Tetris, the beloved ’80s puzzle game, is good for more than hours of mindless entertainment, and avoiding chatty strangers and colleagues. Playing Tetris for as little as three minutes at a time can weaken your craving for alcohol, cigarettes, sleep, and even sex by a fifth, according to research from the University of Plymouth.
Researchers asked 31 men and women aged 18-27 to report any and all of their cravings up to seven times a day via text message for one week. Half of the study group was required to play Tetris on an iPod for three minutes before reporting their craving levels, and the other half, not.
Thirty percent of study subjects’ cravings were for food and non-alcoholic beverages; 21 percent of cravings were for “drugs” such as coffee, cigarettes, wine, and beer; and 16 percent of cravings were for activities like sleeping, playing video games, socializing with friends, and sex.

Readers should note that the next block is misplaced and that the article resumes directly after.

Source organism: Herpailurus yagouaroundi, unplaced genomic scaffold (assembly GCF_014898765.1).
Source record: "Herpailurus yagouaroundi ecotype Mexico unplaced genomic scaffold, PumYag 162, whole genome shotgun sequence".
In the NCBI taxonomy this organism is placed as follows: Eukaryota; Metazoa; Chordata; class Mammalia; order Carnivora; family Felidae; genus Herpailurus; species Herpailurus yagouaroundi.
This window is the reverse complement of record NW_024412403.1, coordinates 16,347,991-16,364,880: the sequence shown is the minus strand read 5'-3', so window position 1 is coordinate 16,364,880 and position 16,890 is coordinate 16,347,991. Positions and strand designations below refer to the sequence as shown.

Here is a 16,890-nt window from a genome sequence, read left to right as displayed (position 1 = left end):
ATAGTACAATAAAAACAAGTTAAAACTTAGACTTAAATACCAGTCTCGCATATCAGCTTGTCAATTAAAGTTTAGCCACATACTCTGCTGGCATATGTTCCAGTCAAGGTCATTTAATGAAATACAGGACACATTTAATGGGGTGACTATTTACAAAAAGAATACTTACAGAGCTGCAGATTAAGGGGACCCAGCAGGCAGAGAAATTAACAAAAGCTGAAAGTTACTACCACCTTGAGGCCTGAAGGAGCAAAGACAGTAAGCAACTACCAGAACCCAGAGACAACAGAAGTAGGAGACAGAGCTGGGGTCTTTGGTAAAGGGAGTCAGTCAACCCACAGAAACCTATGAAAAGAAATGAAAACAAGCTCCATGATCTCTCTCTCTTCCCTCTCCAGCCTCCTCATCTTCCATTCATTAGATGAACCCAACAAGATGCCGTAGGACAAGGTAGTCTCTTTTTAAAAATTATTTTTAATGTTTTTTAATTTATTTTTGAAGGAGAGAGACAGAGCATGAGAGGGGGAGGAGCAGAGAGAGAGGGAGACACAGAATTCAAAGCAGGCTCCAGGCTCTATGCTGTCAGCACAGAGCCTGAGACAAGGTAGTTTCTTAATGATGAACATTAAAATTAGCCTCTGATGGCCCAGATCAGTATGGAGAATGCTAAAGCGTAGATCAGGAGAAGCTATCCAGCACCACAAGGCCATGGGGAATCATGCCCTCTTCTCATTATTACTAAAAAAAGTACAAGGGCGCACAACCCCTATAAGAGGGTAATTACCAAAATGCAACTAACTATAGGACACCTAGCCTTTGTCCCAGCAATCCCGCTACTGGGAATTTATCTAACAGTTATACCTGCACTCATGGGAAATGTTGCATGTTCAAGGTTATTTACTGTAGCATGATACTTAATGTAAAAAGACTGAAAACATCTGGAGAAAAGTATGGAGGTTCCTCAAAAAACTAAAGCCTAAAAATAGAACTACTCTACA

“Playing Tetris decreased craving strength for drugs, food, and activities from 70% to 56%,” said study author Jackie Andrade, Ph.D., in a release. “We think the Tetris effect happens because craving involves imagining the experience of consuming a particular substance or indulging in a particular activity. Playing a visually interesting game like Tetris occupies the mental processes that support that imagery.”
Whip out your smart phone and hit up the app store. The positive “Tetris effect” held strong over the study’s duration. (You’d see diminishing benefits if this were just a novel intervention, or one that participants simply got used to.) With all the apps designed to help you quit smoking and watch your food intake, the best one may just be the least scientific—and the most fun.